Do observed differences in melanoma incidence between men and women vary by population, age, or anatomic site?
In a cross-sectional study using data on predominantly fair-skinned populations in 8 countries, an analysis of sex- and site-specific temporal trends in melanoma incidence from 1982 to 2015 suggest that the rate at which melanoma develops differ consistently by body site and age, as well as geographic location. In addition, these apparent site-specific differences were modified by sex.
Sex differences in melanoma incidence patterns across time and latitude suggest etiologic heterogeneity for melanomas arising on different anatomic sites for men and women.
Men and women develop melanoma at different rates on different body sites, with variation across countries, but explanations for these disparities remain elusive.
To test whether observed differences in melanoma incidence between men and women vary by population, age, or anatomic site.
Cross-sectional analysis of sex- and site-specific temporal trends in melanoma incidence over 3 decades was conducted for men and women diagnosed with invasive melanoma in the US (limited to white race), Canada, Australia, New Zealand, the UK, Sweden, Norway, and Denmark. Using cancer registry data, male to female incidence rate ratios (IRRs) were calculated overall and by anatomic site, and Joinpoint regression models were used to estimate the annual percentage rate changes in sex- and site-specific incidence in each population. Incidence rates were standardized to the US 2000 population. Data on the incidence between January 1, 1982, and December 31, 2015, were obtained; analysis was conducted from March 1 to October 15, 2019.
Main Outcomes and Measures
Male to female IRRs and annual percentage change in rates.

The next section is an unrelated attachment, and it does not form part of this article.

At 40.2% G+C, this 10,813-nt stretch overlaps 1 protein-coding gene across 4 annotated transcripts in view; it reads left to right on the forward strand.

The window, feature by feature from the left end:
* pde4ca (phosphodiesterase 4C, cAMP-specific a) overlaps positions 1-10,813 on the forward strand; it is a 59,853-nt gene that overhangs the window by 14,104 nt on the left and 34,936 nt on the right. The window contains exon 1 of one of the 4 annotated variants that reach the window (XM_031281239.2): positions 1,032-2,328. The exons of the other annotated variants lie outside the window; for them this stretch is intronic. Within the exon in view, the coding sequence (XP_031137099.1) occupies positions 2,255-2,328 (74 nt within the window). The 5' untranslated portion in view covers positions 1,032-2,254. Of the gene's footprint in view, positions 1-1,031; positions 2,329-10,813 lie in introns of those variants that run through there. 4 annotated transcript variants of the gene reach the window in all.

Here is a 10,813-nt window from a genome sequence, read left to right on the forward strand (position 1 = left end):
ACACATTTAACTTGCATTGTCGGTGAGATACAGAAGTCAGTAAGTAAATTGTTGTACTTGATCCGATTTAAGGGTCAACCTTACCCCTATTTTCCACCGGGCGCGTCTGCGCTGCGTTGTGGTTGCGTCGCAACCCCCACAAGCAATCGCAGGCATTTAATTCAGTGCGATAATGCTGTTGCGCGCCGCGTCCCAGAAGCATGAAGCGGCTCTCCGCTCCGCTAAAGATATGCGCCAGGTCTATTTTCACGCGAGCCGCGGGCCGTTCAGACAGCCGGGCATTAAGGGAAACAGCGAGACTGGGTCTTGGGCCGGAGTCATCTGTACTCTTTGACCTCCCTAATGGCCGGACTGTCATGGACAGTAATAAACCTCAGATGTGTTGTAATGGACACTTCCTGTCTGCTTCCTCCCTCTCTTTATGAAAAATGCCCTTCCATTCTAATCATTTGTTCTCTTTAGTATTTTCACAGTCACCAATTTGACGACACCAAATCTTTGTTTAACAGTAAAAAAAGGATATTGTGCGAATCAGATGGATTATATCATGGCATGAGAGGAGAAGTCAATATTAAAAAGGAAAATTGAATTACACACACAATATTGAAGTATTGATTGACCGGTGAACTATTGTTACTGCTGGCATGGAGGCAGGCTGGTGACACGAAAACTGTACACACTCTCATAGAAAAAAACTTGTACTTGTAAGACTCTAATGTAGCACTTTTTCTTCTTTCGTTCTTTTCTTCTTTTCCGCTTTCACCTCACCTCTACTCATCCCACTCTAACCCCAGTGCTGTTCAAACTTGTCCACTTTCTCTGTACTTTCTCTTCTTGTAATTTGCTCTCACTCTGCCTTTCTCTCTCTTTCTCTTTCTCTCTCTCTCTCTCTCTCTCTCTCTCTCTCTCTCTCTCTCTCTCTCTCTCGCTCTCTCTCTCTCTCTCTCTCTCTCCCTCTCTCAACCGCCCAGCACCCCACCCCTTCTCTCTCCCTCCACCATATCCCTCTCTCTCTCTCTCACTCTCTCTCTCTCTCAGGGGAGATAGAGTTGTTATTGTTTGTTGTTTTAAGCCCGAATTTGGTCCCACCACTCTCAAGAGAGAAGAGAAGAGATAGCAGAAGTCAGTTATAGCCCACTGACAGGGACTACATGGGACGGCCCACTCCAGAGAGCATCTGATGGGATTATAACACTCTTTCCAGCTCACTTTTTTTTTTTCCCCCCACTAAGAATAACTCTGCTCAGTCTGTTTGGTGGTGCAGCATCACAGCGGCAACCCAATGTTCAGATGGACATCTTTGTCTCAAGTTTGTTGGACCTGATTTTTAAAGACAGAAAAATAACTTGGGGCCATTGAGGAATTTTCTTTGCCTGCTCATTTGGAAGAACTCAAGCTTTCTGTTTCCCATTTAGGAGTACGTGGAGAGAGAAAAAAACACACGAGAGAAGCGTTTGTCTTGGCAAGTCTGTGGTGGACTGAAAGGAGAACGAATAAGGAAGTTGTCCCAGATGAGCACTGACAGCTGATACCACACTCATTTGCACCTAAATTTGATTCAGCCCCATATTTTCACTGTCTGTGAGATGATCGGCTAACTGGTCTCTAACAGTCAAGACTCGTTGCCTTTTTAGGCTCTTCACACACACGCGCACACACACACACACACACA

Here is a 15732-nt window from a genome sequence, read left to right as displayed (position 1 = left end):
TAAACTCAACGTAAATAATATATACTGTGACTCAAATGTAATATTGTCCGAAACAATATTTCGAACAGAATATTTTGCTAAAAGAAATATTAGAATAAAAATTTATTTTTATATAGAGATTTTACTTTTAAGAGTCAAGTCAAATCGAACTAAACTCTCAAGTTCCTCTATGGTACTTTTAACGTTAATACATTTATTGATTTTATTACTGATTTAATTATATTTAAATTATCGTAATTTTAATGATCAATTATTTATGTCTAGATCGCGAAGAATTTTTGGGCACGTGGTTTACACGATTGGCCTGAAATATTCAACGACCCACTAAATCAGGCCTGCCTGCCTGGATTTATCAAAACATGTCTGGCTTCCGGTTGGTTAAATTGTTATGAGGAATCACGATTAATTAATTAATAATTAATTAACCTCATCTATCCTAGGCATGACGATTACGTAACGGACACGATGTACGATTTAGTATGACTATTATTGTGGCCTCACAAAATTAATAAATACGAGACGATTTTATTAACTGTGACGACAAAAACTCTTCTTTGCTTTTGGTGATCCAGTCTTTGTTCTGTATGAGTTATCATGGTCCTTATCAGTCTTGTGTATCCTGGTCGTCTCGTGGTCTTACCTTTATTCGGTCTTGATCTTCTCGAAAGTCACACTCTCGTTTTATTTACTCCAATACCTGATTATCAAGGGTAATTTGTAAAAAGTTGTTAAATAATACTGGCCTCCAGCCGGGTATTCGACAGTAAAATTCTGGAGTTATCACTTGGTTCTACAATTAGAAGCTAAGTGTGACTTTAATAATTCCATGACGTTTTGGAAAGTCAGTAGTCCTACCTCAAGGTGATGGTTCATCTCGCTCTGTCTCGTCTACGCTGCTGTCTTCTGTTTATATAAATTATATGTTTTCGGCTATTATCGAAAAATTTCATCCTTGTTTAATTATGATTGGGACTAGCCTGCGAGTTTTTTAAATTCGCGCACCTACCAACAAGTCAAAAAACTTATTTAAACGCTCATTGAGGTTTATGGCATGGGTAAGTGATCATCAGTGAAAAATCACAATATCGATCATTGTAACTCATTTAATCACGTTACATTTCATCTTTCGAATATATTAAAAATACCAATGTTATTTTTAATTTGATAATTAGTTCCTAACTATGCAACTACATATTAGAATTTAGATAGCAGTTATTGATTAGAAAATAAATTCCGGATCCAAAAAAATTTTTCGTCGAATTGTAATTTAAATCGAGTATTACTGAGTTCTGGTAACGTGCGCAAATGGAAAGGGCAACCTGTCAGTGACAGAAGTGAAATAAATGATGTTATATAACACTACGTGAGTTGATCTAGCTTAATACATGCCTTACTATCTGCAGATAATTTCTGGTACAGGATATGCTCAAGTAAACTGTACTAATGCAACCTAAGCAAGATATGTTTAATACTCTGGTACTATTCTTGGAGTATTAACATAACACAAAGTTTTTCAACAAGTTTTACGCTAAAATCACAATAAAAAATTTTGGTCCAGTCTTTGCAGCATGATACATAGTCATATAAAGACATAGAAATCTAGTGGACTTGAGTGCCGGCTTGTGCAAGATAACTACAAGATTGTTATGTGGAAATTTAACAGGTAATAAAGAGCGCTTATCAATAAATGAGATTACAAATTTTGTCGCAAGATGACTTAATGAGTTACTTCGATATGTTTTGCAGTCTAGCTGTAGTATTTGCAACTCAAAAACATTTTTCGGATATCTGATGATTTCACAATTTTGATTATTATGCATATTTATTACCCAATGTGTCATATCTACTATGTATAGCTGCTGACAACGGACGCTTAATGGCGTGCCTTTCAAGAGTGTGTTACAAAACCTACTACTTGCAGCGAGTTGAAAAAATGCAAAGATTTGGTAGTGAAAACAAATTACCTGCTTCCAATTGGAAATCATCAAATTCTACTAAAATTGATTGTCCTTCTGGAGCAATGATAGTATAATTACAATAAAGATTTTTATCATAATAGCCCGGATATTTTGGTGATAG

Total melanoma incidence was higher in men than women in US individuals (limited to white race), Canada, Australia, and New Zealand, but not in Denmark, the UK, Norway, and Sweden. In all populations, men had higher rates of melanoma of the head and neck and trunk than women (male to female IRR >1), but lower melanoma rates on the lower limbs (ie, male to female IRR approximately 0.5). The male to female IRR increased log linearly with age, with excess melanomas in women younger than 45 years in all populations (eg, IRR for 20-24 y age group, 0.3 in Denmark and 0.7 in Australia), and excess melanomas in men older than 69 years (eg, IRR for 70-74 y age group, 1.1 in Denmark and 2.1 in the US white population). The age at which the melanoma incidence in men exceeded the melanoma incidence in women differed by population, being achieved the earliest in Australia (45-49 years) and latest in Denmark (65-69 years).
Conclusions and Relevance
In predominantly fair-skinned populations, melanoma incidence appears to differ systematically and consistently between men and women by age and anatomic site.
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Olsen CM, Thompson JF, Pandeya N, Whiteman DC. Evaluation of Sex-Specific Incidence of Melanoma. JAMA Dermatol. 2020;156(5):553–560. doi:10.1001/jamadermatol.2020.0470
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